EU cuts fisheries deal for next seven years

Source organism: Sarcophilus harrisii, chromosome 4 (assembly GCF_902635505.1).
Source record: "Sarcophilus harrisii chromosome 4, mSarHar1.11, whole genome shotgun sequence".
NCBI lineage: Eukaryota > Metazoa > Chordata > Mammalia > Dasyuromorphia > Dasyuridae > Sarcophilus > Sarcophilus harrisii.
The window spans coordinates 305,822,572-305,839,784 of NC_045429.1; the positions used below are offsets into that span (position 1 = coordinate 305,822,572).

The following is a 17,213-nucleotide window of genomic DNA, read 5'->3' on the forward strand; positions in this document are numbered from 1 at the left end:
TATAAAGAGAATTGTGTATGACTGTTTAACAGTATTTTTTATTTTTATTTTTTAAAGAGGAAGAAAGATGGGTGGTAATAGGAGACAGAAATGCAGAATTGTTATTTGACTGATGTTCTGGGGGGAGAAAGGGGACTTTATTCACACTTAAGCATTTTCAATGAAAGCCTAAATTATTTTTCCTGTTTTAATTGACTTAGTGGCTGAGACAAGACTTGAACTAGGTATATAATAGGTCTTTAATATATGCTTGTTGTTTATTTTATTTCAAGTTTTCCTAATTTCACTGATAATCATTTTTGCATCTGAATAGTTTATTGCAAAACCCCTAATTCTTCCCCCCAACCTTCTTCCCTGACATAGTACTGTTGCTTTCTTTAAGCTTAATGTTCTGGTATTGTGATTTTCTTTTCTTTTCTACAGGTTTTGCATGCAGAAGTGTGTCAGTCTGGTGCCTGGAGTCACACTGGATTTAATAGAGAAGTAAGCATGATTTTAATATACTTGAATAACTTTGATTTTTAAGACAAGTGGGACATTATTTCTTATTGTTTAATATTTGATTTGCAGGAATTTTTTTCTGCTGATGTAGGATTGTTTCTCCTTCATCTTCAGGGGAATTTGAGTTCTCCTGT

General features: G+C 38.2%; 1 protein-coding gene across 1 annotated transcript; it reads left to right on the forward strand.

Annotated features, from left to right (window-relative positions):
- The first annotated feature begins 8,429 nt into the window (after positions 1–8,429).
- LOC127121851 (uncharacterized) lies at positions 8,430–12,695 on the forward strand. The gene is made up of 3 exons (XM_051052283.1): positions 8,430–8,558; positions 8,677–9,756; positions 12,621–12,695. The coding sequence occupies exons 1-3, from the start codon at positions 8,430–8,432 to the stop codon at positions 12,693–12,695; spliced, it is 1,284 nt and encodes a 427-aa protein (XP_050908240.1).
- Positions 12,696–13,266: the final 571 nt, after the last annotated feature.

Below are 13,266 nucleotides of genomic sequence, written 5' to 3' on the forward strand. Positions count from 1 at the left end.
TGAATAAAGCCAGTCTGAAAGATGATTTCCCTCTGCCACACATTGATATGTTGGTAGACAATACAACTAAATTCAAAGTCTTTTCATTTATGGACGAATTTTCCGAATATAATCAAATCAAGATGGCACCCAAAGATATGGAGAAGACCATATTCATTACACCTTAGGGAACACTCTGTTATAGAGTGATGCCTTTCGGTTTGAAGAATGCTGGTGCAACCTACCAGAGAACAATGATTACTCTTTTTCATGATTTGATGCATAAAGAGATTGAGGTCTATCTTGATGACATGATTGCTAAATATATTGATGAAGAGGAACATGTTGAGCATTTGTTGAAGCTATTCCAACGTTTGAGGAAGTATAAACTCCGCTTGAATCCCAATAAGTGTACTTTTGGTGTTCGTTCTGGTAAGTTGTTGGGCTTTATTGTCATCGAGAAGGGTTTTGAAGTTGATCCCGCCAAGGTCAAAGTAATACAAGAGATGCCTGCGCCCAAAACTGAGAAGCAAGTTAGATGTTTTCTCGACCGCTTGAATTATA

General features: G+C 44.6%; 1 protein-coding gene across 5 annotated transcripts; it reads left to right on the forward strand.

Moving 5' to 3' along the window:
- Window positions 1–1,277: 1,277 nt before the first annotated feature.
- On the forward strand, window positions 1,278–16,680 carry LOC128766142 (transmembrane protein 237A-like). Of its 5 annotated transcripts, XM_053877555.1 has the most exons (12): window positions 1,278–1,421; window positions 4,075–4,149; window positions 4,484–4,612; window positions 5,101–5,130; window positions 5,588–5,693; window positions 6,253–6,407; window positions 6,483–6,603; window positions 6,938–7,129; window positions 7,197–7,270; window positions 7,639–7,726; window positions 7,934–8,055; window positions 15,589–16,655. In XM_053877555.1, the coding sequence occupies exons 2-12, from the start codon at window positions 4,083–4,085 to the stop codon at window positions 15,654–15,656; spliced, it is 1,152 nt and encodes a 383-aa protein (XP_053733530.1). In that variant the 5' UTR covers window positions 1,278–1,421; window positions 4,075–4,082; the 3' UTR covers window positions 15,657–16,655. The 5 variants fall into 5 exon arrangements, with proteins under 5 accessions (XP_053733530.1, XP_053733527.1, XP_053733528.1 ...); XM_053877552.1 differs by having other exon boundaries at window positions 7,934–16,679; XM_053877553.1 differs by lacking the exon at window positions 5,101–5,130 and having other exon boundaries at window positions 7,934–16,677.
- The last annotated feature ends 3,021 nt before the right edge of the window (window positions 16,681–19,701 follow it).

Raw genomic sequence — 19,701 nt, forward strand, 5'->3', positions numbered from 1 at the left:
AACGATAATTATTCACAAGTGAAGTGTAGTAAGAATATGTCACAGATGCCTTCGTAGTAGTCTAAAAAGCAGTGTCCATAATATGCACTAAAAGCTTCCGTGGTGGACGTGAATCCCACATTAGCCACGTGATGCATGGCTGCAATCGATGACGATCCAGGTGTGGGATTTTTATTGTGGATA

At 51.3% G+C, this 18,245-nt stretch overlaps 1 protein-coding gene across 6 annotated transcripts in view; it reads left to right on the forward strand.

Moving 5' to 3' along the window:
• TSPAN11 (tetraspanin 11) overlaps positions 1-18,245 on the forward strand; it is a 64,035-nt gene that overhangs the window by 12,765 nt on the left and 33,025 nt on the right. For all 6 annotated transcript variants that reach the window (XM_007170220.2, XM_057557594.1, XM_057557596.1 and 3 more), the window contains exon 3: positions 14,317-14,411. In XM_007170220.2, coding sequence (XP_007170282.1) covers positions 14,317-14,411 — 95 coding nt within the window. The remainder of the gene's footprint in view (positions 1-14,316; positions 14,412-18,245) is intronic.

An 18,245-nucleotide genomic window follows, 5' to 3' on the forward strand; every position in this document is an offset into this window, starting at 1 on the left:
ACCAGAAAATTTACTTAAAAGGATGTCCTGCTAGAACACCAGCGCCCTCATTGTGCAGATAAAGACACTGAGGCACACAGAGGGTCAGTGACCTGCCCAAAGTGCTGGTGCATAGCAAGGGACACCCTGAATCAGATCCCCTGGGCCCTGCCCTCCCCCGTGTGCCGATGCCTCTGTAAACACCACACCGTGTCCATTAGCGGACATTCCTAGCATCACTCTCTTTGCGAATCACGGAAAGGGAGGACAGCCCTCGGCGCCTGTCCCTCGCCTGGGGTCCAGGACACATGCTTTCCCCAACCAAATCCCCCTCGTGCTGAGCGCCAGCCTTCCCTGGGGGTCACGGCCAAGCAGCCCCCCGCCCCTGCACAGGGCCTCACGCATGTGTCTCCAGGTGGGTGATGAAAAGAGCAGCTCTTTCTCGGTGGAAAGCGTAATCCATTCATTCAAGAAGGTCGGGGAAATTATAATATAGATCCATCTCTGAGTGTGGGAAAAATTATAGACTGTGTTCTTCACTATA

LUXEMBOURG (Reuters) – EU fisheries ministers put aside a bitter north-south divide yesterday to agree how to spend a multimillion-euro program on the embattled fisheries sector, striking a deal on their third attempt in a year. The plan for the next seven years’ spending, set at 3.8 billion euros, had been on the table since July 2004. Since May, national experts have hammered out a series of technical changes that finally proved acceptable to a majority of EU governments. The most controversial area concerned EU aid for replacing engines for small-scale vessels as well as cash for modernizing boats: concepts that angered northern states worried about chronically low stocks depleted after years of overfishing. This is where EU countries have often clashed in a rough north-south divide, with France, Spain, Italy, Greece and Portugal, backed by new joiners Poland and Estonia, demanding the right for a straight swap of engine if required. This view ran against those held by countries like Britain, Denmark, Germany, Sweden and the Netherlands, who said generous engine replacement rules might cause more overfishing when EU policy aims to protect threatened species like cod. Young fishermen aged under 40 buying their first boats will qualify for EU aid if they can prove they have worked in this capacity at least five years. The European Commission, which drafted the 2007-13 spending plan, has targeted five areas: reducing fishing, and environment protection schemes; fish farming and general marketing; «common interest» projects like modernizing ports, finding new markets; sustainable development of coastal areas; and expert reports. Its general aim, apart from encouraging the use of environmentally friendly equipment and practices in fishing and aquaculture, was to help reduce the intensity of fishing operations in order to foster the recovery of overfished stocks. Agriculture and Rural Development Commissioner Mariann Fischer Boel said the deal was a good compromise between the «friends of fish» and «the friends of fishermen,» respectively.

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